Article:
Editorial Comment: Hemophagocytic Syndrome-An HIV-Associated Quagmire

The AIDS Reader Vol 17 No 10, Volume 17, Issue 10

Sanchez and colleagues1 report a case of histoplasmosis-associated reactive hemophagocytic syndrome in a 61-year-old HIV-infected man. The association of hemophagocytic syndrome with HIV infection is important for several reasons:

Sanchez and colleagues1 report a case of histoplasmosis-associated reactive hemophagocytic syndrome in a 61-year-old HIV-infected man. The association of hemophagocytic syndrome with HIV infection is important for several reasons: (1) Many of the features of the hemophagocytic syndrome are not specific in this setting, and, hence, may be easily overlooked or misdiagnosed. (2) The hemophagocytic syndrome can mimic an infection or lymphoma. (3) The hemophagocytic syndrome may obscure the diagnosis of a precipitating, treatable illness.

The hemophagocytic syndrome is a clinicopathological entity characterized by increased pro­liferation and activation of benign macrophages (histiocytes) with pha­gocytosis of hematopoietic cells throughout the reticuloendothelial system.2 The underlying pathological mechanism involves T/natural killer cell dysfunction with ex­cess cytokine release that activates mac­ro­phages and promotes hemophagocytosis.3 Diagnosis of this mac­ro­phage activation syndrome requires documentation of a fluctuating fe­ver, hepatosplenomegaly, pancyto­penia (involving two or more cell lines), hepatic dysfunction, disseminated intravascular coagulation, and hypertriglyeridemia, as well as morphological evidence of hemophagocytosis principally in the bone marrow but also in the spleen, liver, lymph nodes, skin, or cerebro­spinal fluid. Diagnosis thus requires tissue examination, typically of the bone marrow, which shows pronounced hyperplasia of benign histiocytes actively phagocytizing he­matopoietic cells (the hall­mark of this disease). Phagocytized blood elements include both mature and immature blood cells.

The clinical course is often fulminant and can be fatal. An abrupt fall in blood cell counts may occur within a matter of days, requiring prompt transfusion support.4 Levels of numerous cytokines are increased (eg, interleukin [IL]-1, IL-2, IL-6, IL-10, IL-12, IL-18, interferon-α, tumor necrosis factor α), which may explain why patients with the hemophagocytic syndrome characteristically have high fevers and severe constitutional symptoms. Additional clinical features may include lymphadenopathy, rash, and neurological involvement.

Hyperferritinemia is another important clue to the diagnosis of reactive hemophagocytic syndrome.5 Rarely, a more dramatic presentation, such as bowel perforation, may manifest.6 One of the important take-home messages illustrated by the case report of Sanchez and colleagues is that only if the clinician is astute will the aforementioned constellation of clinical and histopathological clues lead to the correct diagnosis and, hence, the appropriate management of the patient with reactive hemophagocytic sy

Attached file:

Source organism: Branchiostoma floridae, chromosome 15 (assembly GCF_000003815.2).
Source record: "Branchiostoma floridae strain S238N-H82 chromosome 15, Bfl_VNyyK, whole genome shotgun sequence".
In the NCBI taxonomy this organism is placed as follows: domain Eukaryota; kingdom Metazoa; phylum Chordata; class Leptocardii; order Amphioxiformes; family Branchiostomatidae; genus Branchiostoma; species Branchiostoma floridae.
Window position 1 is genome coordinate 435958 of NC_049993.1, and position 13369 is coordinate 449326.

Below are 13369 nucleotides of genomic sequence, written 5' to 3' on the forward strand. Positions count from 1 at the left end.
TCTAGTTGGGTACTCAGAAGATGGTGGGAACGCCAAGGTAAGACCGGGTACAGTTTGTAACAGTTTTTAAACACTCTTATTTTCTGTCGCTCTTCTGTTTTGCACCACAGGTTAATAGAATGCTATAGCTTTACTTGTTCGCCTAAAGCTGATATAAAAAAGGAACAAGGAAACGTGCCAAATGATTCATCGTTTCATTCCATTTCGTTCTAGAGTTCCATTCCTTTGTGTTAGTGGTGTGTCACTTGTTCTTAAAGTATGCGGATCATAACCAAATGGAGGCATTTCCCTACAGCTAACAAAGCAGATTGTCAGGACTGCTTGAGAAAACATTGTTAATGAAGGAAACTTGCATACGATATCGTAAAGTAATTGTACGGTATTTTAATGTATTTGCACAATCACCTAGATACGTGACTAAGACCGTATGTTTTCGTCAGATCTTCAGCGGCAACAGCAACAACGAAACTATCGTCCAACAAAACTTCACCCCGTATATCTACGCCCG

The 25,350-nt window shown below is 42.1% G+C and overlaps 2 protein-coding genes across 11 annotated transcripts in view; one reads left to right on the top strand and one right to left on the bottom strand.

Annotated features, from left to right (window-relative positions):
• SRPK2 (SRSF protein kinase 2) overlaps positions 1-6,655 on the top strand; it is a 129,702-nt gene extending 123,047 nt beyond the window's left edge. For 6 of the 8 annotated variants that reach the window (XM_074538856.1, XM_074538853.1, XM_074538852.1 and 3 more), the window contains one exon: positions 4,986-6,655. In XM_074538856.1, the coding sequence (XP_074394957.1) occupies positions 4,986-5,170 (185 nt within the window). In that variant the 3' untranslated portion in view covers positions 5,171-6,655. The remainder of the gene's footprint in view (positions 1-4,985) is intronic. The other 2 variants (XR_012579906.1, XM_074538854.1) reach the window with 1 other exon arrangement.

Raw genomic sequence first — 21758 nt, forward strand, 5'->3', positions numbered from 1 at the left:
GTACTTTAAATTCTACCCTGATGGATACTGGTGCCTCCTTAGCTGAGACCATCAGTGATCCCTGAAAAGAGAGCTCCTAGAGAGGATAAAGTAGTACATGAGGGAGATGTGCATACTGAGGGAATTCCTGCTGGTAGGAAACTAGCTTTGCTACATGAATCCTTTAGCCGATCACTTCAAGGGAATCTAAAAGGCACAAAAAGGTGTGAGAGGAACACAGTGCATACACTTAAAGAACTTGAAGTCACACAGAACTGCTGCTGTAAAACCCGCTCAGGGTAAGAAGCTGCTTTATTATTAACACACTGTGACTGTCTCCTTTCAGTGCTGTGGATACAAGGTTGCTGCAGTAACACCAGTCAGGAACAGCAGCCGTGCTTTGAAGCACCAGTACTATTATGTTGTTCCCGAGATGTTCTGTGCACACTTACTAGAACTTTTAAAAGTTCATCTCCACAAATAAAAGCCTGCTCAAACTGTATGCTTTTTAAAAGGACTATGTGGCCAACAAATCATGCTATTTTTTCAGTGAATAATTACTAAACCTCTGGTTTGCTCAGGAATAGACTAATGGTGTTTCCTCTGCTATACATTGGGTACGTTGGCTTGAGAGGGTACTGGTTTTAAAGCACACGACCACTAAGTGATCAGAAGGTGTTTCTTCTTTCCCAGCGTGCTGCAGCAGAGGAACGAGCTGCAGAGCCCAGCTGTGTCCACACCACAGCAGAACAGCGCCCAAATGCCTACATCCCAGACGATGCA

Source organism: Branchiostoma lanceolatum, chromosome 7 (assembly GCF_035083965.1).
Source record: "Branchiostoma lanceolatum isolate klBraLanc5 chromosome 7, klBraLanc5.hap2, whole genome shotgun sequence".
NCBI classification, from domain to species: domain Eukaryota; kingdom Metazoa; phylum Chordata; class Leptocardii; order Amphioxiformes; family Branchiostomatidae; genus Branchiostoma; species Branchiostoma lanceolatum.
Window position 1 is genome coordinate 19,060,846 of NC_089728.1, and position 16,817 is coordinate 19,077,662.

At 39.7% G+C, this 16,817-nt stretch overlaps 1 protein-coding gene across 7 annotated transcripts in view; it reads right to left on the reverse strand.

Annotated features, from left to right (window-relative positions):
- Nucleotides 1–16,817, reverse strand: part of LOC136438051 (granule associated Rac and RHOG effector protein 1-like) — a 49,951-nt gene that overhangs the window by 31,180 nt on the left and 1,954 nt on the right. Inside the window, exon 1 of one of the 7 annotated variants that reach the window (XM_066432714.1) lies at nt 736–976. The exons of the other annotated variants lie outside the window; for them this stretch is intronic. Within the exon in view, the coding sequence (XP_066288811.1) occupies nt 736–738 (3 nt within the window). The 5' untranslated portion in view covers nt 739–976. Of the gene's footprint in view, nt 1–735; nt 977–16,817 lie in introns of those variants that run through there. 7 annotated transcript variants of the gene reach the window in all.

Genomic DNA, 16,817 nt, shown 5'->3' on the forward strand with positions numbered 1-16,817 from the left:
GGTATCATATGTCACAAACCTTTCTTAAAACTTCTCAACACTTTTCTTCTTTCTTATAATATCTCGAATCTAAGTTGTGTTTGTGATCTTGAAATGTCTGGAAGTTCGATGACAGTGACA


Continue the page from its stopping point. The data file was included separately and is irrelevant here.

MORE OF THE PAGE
The hemophagocytic lymphohistiocytic syndromes include primary (familial) disorders and secondary (reactive) hemophagocytic syndrome. Familial hemophagocytic lymphohistiocytic disorders present in infancy. Secondary hemophagocytic syndrome affects a wider range of persons and typically occurs in the setting of underlying immunodeficiency. The list of pathogens, conditions, and other factors associated with a reactive secondary hemo­phagocytic syndrome is lengthy and increasing (Table).

While viruses are most commonly involved, virtually any infectious agent can precipitate this syndrome.7 The mechanism(s) that causes macrophage activation with ensuing hemophagocytosis and, in turn, the collection of abnormal clinical and laboratory findings is quite similar across all types of the hemophagocytic syndrome.8 Often, the underlying condition is clinically occult. Therefore, a rigorous search for an underlying malignancy or infection is warranted once hemo­phago­cytic syndrome is diagnosed.

Reactive hemophagocytic syndrome is uncommon. In a 1988 study conducted at Johns Hopkins Hospital, only 22 (0.8%) of 2634 marrow aspirates indicated a diagnosis of the hemophagocytic syndrome.9 In a more recent prospective study in which 31 HIV- infected patients with coexisting pancytopenia underwent bone marrow examination, only 1 patient received a diagnosis of the hemophagocytic syndrome.10 Given that the hemophagocytic syndrome occurs more commonly in the setting of immune deficiency, it is somewhat surprising that only a limited number of cases of the hemophagocytic syndrome associated with HIV infection have been reported (about 40).11-14 Because HIV-infected patients have a propensity for opportunistic infections and malignancies, such as lymphoma, they are presumably at increased risk for reactive hemophagocytic syndrome.15-17 While the paucity of such cases could represent an underestimated cause of pancytopenia, perhaps other factors (eg, genetic susceptibility) are important in determining whether the hemophagocytic syndrome will result.